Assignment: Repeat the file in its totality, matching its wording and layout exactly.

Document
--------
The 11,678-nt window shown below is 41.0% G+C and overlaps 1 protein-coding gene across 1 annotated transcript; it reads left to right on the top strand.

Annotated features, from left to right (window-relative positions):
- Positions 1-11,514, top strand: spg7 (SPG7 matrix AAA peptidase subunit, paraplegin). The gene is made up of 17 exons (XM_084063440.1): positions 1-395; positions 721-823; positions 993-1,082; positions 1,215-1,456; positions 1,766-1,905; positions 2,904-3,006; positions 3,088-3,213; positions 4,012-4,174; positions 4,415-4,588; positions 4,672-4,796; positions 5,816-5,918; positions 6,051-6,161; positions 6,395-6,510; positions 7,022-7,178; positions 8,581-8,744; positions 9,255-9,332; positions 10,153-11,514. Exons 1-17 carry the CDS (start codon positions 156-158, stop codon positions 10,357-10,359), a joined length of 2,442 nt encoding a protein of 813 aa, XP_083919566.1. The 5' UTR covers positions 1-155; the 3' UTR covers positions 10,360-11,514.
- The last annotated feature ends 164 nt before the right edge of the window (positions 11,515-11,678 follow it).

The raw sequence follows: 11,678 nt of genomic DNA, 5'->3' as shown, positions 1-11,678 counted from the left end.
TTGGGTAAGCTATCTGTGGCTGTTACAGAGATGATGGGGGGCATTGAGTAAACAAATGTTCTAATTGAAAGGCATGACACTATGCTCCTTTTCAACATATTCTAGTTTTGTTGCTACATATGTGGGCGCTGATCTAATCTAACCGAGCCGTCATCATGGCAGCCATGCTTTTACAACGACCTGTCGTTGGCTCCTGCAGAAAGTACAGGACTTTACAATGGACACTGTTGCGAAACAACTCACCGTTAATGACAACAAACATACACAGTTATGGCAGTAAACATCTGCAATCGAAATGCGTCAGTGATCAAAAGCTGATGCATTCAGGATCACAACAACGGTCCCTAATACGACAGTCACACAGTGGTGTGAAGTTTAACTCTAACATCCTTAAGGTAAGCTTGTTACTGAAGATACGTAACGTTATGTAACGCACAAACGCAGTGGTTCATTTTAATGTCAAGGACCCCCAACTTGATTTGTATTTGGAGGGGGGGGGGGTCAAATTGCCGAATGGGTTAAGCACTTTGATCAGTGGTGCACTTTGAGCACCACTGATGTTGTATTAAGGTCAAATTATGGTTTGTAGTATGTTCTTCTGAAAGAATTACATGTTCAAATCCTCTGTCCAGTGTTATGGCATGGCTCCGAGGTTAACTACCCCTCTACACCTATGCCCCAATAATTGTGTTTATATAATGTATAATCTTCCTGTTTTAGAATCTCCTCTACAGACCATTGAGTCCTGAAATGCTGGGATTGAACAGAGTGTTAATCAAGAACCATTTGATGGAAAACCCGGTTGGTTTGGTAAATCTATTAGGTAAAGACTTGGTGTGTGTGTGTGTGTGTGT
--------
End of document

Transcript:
The 11,678-nt window shown below is 41.0% G+C and overlaps 1 protein-coding gene across 1 annotated transcript; it reads left to right on the top strand.

Annotated features, from left to right (window-relative positions):
- Positions 1-11,514, top strand: spg7 (SPG7 matrix AAA peptidase subunit, paraplegin). The gene is made up of 17 exons (XM_084063440.1): positions 1-395; positions 721-823; positions 993-1,082; positions 1,215-1,456; positions 1,766-1,905; positions 2,904-3,006; positions 3,088-3,213; positions 4,012-4,174; positions 4,415-4,588; positions 4,672-4,796; positions 5,816-5,918; positions 6,051-6,161; positions 6,395-6,510; positions 7,022-7,178; positions 8,581-8,744; positions 9,255-9,332; positions 10,153-11,514. Exons 1-17 carry the CDS (start codon positions 156-158, stop codon positions 10,357-10,359), a joined length of 2,442 nt encoding a protein of 813 aa, XP_083919566.1. The 5' UTR covers positions 1-155; the 3' UTR covers positions 10,360-11,514.
- The last annotated feature ends 164 nt before the right edge of the window (positions 11,515-11,678 follow it).

The raw sequence follows: 11,678 nt of genomic DNA, 5'->3' as shown, positions 1-11,678 counted from the left end.
TTGGGTAAGCTATCTGTGGCTGTTACAGAGATGATGGGGGGCATTGAGTAAACAAATGTTCTAATTGAAAGGCATGACACTATGCTCCTTTTCAACATATTCTAGTTTTGTTGCTACATATGTGGGCGCTGATCTAATCTAACCGAGCCGTCATCATGGCAGCCATGCTTTTACAACGACCTGTCGTTGGCTCCTGCAGAAAGTACAGGACTTTACAATGGACACTGTTGCGAAACAACTCACCGTTAATGACAACAAACATACACAGTTATGGCAGTAAACATCTGCAATCGAAATGCGTCAGTGATCAAAAGCTGATGCATTCAGGATCACAACAACGGTCCCTAATACGACAGTCACACAGTGGTGTGAAGTTTAACTCTAACATCCTTAAGGTAAGCTTGTTACTGAAGATACGTAACGTTATGTAACGCACAAACGCAGTGGTTCATTTTAATGTCAAGGACCCCCAACTTGATTTGTATTTGGAGGGGGGGGGGGTCAAATTGCCGAATGGGTTAAGCACTTTGATCAGTGGTGCACTTTGAGCACCACTGATGTTGTATTAAGGTCAAATTATGGTTTGTAGTATGTTCTTCTGAAAGAATTACATGTTCAAATCCTCTGTCCAGTGTTATGGCATGGCTCCGAGGTTAACTACCCCTCTACACCTATGCCCCAATAATTGTGTTTATATAATGTATAATCTTCCTGTTTTAGAATCTCCTCTACAGACCATTGAGTCCTGAAATGCTGGGATTGAACAGAGTGTTAATCAAGAACCATTTGATGGAAAACCCGGTTGGTTTGGTAAATCTATTAGGTAAAGACTTGGTGTGTGTGTGTGTGTGTGT